“The Commission is right to propose that care services should be expanded, be made more accessible and affordable and of higher quality. This is particularly important because of our ageing population and the cost-of-living crisis that is pushing millions of working people into poverty.
“More and more families need quality care services for all people in need whether in early childhood, in old-age or for persons with disabilities.”
Today, activists set up ‘scales of justice’ in front of the Justus Lipsius building in Brussels to ask EU diplomats to guarantee justice for people harmed by companies’ human rights and environmental abuses, ahead of the Council meeting on draft due diligence rules. The action launched the ‘Justice is Everybody’s Business’ campaign by over 100+ civil society and trade union organisations for a strong EU law to hold business accountable for human rights and environmental violations. 
The ETUC regrets that EU membership remains closed to Georgia.
Liina Carr, ETUC Confederal Secretary, speaking ahead of the EU-Georgia Association Council meeting this evening, said “The country has advanced much further in implementing the Association Agreement than other countries and Georgian people should not be held hostage to political games.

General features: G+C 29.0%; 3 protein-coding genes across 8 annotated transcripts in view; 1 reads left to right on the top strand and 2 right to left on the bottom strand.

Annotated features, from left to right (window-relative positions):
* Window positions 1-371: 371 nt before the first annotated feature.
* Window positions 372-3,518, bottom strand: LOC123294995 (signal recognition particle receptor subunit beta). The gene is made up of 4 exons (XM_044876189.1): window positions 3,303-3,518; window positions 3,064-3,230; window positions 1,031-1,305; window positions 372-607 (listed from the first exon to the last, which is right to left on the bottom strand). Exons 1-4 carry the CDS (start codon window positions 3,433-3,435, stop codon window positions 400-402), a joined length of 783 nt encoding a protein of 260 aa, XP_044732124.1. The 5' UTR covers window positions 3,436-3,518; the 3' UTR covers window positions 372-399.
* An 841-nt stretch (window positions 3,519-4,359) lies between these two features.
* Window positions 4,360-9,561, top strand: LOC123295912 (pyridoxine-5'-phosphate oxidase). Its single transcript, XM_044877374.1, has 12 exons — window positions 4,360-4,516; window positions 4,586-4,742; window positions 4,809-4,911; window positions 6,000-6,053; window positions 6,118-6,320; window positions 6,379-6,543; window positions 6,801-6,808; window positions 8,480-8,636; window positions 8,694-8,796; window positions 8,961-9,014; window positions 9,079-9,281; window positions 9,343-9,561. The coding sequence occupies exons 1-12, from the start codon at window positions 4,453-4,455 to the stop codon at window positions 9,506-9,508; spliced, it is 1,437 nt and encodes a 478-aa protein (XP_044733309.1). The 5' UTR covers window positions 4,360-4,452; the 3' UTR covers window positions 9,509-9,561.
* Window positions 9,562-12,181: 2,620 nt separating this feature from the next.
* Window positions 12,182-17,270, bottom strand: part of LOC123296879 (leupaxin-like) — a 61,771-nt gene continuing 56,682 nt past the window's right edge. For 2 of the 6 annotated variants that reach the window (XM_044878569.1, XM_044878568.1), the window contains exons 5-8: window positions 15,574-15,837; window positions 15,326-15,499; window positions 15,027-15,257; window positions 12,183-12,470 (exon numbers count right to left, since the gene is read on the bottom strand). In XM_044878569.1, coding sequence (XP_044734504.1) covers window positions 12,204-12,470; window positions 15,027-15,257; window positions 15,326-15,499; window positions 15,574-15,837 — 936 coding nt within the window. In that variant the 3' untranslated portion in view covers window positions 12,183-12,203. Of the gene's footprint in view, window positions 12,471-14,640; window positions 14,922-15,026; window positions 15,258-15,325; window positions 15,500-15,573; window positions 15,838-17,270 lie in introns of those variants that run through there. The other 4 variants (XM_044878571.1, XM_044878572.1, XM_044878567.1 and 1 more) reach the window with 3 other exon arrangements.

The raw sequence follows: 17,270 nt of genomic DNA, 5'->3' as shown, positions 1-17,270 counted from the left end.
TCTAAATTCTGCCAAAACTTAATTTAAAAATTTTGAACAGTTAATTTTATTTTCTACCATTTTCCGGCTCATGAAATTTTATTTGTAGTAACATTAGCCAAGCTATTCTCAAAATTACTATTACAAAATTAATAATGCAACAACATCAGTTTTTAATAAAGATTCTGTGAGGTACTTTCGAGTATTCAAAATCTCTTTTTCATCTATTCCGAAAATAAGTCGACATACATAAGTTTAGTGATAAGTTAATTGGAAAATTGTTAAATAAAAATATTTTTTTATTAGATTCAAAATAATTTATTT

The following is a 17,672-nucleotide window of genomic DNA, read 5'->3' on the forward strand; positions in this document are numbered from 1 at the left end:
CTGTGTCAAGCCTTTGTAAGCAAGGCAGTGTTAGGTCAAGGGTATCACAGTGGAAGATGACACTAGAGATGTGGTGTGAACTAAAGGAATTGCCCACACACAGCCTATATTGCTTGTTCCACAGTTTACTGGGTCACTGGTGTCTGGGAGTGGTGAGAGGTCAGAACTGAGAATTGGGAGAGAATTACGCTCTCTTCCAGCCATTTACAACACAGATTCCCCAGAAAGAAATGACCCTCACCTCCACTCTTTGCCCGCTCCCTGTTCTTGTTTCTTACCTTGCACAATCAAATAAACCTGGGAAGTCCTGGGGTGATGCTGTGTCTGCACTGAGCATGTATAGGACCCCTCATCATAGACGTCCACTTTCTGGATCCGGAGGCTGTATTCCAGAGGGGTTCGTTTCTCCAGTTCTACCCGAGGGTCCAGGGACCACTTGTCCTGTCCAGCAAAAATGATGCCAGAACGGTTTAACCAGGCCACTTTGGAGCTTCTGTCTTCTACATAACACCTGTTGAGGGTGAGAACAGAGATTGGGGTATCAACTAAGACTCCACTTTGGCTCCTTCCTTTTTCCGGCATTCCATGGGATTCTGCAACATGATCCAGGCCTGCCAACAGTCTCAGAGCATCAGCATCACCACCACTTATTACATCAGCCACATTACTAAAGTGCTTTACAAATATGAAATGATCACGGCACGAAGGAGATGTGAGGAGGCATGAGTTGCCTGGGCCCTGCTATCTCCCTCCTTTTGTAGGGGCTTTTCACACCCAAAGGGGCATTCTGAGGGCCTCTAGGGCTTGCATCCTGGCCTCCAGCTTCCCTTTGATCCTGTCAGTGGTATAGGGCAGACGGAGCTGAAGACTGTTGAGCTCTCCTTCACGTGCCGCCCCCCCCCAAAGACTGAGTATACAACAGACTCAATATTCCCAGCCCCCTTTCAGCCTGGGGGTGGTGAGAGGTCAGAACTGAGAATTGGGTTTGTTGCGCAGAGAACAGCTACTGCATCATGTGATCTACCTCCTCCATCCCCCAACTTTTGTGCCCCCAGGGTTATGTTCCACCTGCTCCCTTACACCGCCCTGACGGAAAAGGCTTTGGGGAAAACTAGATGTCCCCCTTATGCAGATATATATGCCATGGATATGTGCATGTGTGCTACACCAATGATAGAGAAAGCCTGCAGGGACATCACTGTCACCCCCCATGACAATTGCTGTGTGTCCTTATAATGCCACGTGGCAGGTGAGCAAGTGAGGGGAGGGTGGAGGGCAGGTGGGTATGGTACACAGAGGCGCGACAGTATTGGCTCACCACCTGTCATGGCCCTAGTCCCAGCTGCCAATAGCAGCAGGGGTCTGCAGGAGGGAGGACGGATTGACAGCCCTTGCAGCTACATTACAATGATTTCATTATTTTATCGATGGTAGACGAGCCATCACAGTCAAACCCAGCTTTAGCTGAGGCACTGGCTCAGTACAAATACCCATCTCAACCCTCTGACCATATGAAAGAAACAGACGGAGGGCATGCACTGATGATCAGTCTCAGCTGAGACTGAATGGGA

The average annual energy bill is now more than a month’s wages for low paid workers in the majority of EU member states, an analysis for the European Trade Union Confederation (ETUC) has found.
Some 9.5 million people in work already had difficulties paying their energy bills before the cost-of-living crisis began. By July this year the cost of gas and electricity had risen by 38% across Europe compared to last year and the cost keeps rising.
European companies have paid inflation-busting dividends to their shareholders this summer while workers struggling to cope with the cost of living crisis are told they can’t have a decent pay rise, new figures reveal.
Another summer of deadly heatwaves shows why Europe badly needs a law on maximum working temperatures to protect workers from the effects of climate change.
Trade unions are urging the European Commission to take action after two workers collapsed and died after suffering heat stroke in Spain last week. In France, which does not have a maximum working temperature, 12 people died from heat-related work accidents in France in 2020.
Similar tragedies will become more common without legalisation on safe working temperatures.